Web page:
As the Biden administration prepares to put action behind the most significant climate legislation in U.S. history, the Supreme Court appears ready to revoke a legal tool that — at one time — would have helped federal agencies defend their Inflation Reduction Act rollout against legal ambush.
While the high court is not expected to decide the fate of the Chevron doctrine until early summer, the justices indicated during oral arguments last week that they are deeply skeptical of the 40-year-old legal theory, which says courts should generally give leeway to agencies’ reasonable interpretations of their authority under ambiguous statutes.
Unlike other bedrock environmental laws passed 50 years ago, Congress enacted the Inflation Reduction Act in August 2022, leaving plenty of room for federal courts to battle it out with the Biden administration — or any future White House — over who has the best reading of the federal government’s powers under the landmark climate law, said Kirti Datla, director of strategic legal advocacy for Earthjustice.
A Supreme Court ruling that overturns Chevron, she said, “might raise the stakes for a very new statute, and there may be things to think about that you might not have to under an old statute.”
The Inflation Reduction Act is a sprawling piece of legislation that aims to bolster consumers’ purchasing power by tackling the federal budget deficit, lowering the cost of prescription drugs and investing in clean energy.
The legislation serves primarily as a funding mechanism, providing more than $270 billion in tax credits for electric vehicles, hydrogen, carbon sequestration and other technologies.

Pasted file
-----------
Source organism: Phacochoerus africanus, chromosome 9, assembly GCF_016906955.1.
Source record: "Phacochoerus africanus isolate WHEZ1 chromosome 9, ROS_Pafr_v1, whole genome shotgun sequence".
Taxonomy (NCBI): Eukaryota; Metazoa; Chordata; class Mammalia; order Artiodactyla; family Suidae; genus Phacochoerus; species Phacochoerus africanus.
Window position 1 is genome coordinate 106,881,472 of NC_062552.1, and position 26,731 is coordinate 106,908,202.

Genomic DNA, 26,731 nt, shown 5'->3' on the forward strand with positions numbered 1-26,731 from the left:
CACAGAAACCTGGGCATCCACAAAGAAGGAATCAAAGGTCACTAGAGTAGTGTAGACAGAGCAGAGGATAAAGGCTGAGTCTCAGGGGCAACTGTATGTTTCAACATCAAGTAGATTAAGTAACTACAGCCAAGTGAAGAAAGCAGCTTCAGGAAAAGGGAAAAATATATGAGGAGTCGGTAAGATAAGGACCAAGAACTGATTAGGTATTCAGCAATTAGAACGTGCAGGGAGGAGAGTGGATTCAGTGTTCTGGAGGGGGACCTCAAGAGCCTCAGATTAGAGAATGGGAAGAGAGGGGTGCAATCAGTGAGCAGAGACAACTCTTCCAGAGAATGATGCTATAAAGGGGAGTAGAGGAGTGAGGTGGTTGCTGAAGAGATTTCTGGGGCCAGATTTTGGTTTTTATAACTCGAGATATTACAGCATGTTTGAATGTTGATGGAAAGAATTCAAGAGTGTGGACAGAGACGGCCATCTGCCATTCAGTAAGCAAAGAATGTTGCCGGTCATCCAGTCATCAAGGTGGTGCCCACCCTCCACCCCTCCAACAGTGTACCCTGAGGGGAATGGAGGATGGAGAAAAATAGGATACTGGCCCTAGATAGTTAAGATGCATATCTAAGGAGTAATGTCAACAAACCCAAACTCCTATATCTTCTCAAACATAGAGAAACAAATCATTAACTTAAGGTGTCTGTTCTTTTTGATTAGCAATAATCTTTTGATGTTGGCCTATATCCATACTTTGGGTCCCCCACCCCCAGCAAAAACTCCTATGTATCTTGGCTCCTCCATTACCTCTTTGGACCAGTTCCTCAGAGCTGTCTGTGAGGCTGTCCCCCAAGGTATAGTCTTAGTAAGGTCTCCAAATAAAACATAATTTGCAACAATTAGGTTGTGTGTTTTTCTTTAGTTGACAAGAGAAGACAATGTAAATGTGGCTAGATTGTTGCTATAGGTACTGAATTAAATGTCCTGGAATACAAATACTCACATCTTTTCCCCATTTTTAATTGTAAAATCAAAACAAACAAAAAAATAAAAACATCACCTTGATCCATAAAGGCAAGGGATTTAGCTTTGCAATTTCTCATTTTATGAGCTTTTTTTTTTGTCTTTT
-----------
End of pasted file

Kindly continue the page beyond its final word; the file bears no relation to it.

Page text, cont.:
To implement those tax credits, federal agencies like the Treasury Department have created rules and guidance that have already drawn criticism — and sparked litigation threats — that the Biden administration is claiming too much authority under the Inflation Reduction Act to push policy goals such as promoting EVs.
At one time, the Chevron doctrine would have helped government lawyers fend off those claims in court.
Although the Supreme Court has not officially overruled Chevron, the doctrine has over the last decade fallen out of favor with conservative jurists. With that in mind, government lawyers have moved away from using the doctrine in their legal defenses, particularly in the Supreme Court — but they haven’t abandoned it completely.
“The Chevron doctrine is still actively used in a number of cases in the lower courts,” said Matt Leopold, a partner at Hunton Andrews Kurth and former EPA general counsel under former President Donald Trump.
That’s how the Chevron matter reached the Supreme Court in the first place: Two lower benches had used the doctrine to uphold a NOAA Fisheries rule that requires herring vessels to pay the salaries of overcatch monitors. Conservative lawyers then used those appeals court rulings to ask the justices to overturn the doctrine.
If the Supreme Court does do away with Chevron, the doctrine would no longer be available to government attorneys. And Datla said the court’s decision could become fodder for critics of rules crafted under the Inflation Reduction Act — and any other federal regulation.
“If the court overrules Chevron, that’s just a tool that people who are challenging regulations will have,” Datla said, “and I’m sure they’ll use it.”
‘Congress was very explicit’
For an agency to use Chevron to defend a rule, it must show that the language of the authorizing statute was unclear.
And while the limits of the federal government’s regulatory authority under the Inflation Reduction Act are still undefined, the statute also offers several directives that legal observers say are not up for interpretation.